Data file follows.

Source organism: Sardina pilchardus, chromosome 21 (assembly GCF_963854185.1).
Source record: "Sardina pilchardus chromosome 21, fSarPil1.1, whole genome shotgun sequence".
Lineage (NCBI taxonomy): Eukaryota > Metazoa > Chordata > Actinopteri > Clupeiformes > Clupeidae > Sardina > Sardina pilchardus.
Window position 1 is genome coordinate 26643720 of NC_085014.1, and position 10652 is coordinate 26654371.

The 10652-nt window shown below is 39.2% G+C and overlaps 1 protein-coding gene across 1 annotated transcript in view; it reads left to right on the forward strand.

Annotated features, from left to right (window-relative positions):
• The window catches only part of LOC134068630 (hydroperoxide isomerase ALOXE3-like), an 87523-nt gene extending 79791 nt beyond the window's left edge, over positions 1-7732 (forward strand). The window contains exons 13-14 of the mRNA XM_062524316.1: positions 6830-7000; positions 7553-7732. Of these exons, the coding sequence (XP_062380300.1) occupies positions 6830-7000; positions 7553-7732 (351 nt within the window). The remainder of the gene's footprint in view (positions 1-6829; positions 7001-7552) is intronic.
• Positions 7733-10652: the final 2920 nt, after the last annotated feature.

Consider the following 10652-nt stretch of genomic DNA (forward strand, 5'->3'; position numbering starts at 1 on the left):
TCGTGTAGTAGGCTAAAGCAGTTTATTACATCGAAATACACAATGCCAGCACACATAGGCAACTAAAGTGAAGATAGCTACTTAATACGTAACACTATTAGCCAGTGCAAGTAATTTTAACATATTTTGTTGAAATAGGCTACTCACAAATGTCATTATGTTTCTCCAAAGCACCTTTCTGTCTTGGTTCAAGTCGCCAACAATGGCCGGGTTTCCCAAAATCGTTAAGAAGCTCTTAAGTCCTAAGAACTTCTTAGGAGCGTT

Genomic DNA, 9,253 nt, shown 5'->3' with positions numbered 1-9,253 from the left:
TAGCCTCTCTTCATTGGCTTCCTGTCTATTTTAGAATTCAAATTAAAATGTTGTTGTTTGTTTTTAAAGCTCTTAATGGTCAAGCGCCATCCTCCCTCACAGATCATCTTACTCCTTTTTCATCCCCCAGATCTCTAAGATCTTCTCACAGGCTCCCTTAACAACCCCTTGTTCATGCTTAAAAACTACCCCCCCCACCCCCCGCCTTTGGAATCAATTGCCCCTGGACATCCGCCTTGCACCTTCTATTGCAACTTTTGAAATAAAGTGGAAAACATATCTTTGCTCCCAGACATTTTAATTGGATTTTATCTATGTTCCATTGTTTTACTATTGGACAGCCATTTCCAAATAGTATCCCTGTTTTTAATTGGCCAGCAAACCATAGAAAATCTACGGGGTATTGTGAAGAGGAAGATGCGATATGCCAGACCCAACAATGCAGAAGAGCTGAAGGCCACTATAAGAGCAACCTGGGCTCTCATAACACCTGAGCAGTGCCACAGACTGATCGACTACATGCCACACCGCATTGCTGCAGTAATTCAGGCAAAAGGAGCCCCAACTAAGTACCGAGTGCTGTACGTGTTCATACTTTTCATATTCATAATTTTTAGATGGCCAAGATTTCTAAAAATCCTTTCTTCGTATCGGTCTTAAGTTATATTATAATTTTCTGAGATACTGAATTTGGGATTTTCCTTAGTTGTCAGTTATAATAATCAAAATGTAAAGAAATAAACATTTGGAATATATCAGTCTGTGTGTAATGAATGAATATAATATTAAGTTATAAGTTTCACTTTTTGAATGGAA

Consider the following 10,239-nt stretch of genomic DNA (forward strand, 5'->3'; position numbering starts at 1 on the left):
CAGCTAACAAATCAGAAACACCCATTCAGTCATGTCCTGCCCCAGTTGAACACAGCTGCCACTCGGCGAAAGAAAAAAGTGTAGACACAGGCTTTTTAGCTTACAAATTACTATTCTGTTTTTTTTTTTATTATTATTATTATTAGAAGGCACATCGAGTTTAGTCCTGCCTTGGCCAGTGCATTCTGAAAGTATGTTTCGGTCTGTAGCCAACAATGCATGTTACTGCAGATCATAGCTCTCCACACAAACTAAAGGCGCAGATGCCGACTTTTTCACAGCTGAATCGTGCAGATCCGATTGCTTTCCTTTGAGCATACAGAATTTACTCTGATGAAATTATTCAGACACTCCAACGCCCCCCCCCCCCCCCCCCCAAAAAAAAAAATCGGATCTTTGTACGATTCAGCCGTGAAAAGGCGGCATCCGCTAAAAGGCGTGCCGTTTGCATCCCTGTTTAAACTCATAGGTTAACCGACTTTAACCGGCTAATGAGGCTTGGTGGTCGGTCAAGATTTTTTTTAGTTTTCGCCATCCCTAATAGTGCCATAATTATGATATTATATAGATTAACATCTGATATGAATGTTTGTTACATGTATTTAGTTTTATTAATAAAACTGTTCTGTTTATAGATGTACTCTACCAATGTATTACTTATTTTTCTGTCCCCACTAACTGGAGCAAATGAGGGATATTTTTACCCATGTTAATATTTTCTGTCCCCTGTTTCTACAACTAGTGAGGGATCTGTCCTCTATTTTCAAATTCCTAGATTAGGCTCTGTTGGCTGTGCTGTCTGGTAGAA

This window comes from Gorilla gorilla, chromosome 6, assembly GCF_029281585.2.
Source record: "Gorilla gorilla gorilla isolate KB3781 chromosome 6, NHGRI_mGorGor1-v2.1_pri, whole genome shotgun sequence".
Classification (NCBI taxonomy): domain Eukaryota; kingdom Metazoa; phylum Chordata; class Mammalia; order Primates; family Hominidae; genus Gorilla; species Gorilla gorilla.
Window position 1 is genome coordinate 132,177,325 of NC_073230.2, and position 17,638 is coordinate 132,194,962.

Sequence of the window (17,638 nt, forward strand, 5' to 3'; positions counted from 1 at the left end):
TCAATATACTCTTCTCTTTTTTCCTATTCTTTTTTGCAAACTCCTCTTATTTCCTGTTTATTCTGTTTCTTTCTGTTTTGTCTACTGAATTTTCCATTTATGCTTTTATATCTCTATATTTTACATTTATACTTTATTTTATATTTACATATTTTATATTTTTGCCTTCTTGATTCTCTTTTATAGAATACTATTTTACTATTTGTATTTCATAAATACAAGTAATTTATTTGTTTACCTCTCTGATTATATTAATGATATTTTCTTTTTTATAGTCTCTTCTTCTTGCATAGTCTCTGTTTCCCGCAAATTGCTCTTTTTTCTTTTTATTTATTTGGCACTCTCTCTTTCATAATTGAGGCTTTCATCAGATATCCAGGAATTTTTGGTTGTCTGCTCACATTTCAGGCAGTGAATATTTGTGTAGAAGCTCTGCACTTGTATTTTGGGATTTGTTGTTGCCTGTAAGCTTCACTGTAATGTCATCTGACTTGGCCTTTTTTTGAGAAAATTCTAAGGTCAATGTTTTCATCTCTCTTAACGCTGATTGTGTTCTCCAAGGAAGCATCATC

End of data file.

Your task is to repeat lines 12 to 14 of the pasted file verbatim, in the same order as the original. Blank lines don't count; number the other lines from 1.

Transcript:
TAGCCTCTCTTCATTGGCTTCCTGTCTATTTTAGAATTCAAATTAAAATGTTGTTGTTTGTTTTTAAAGCTCTTAATGGTCAAGCGCCATCCTCCCTCACAGATCATCTTACTCCTTTTTCATCCCCCAGATCTCTAAGATCTTCTCACAGGCTCCCTTAACAACCCCTTGTTCATGCTTAAAAACTACCCCCCCCACCCCCCGCCTTTGGAATCAATTGCCCCTGGACATCCGCCTTGCACCTTCTATTGCAACTTTTGAAATAAAGTGGAAAACATATCTTTGCTCCCAGACATTTTAATTGGATTTTATCTATGTTCCATTGTTTTACTATTGGACAGCCATTTCCAAATAGTATCCCTGTTTTTAATTGGCCAGCAAACCATAGAAAATCTACGGGGTATTGTGAAGAGGAAGATGCGATATGCCAGACCCAACAATGCAGAAGAGCTGAAGGCCACTATAAGAGCAACCTGGGCTCTCATAACACCTGAGCAGTGCCACAGACTGATCGACTACATGCCACACCGCATTGCTGCAGTAATTCAGGCAAAAGGAGCCCCAACTAAGTACCGAGTGCTGTACGTGTTCATACTTTTCATATTCATAATTTTTAGATGGCCAAGATTTCTAAAAATCCTTTCTTCGTATCGGTCTTAAGTTATATTATAATTTTCTGAGATACTGAATTTGGGATTTTCCTTAGTTGTCAGTTATAATAATCAAAATGTAAAGAAATAAACATTTGGAATATATCAGTCTGTGTGTAATGAATGAATATAATATTAAGTTATAAGTTTCACTTTTTGAATGGAA

Consider the following 10,239-nt stretch of genomic DNA (forward strand, 5'->3'; position numbering starts at 1 on the left):
CAGCTAACAAATCAGAAACACCCATTCAGTCATGTCCTGCCCCAGTTGAACACAGCTGCCACTCGGCGAAAGAAAAAAGTGTAGACACAGGCTTTTTAGCTTACAAATTACTATTCTGTTTTTTTTTTTATTATTATTATTATTAGAAGGCACATCGAGTTTAGTCCTGCCTTGGCCAGTGCATTCTGAAAGTATGTTTCGGTCTGTAGCCAACAATGCATGTTACTGCAGATCATAGCTCTCCACACAAACTAAAGGCGCAGATGCCGACTTTTTCACAGCTGAATCGTGCAGATCCGATTGCTTTCCTTTGAGCATACAGAATTTACTCTGATGAAATTATTCAGACACTCCAACGCCCCCCCCCCCCCCCCCCCAAAAAAAAAAATCGGATCTTTGTACGATTCAGCCGTGAAAAGGCGGCATCCGCTAAAAGGCGTGCCGTTTGCATCCCTGTTTAAACTCATAGGTTAACCGACTTTAACCGGCTAATGAGGCTTGGTGGTCGGTCAAGATTTTTTTTAGTTTTCGCCATCCCTAATAGTGCCATAATTATGATATTATATAGATTAACATCTGATATGAATGTTTGTTACATGTATTTAGTTTTATTAATAAAACTGTTCTGTTTATAGATGTACTCTACCAATGTATTACTTATTTTTCTGTCCCCACTAACTGGAGCAAATGAGGGATATTTTTACCCATGTTAATATTTTCTGTCCCCTGTTTCTACAACTAGTGAGGGATCTGTCCTCTATTTTCAAATTCCTAGATTAGGCTCTGTTGGCTGTGCTGTCTGGTAGAA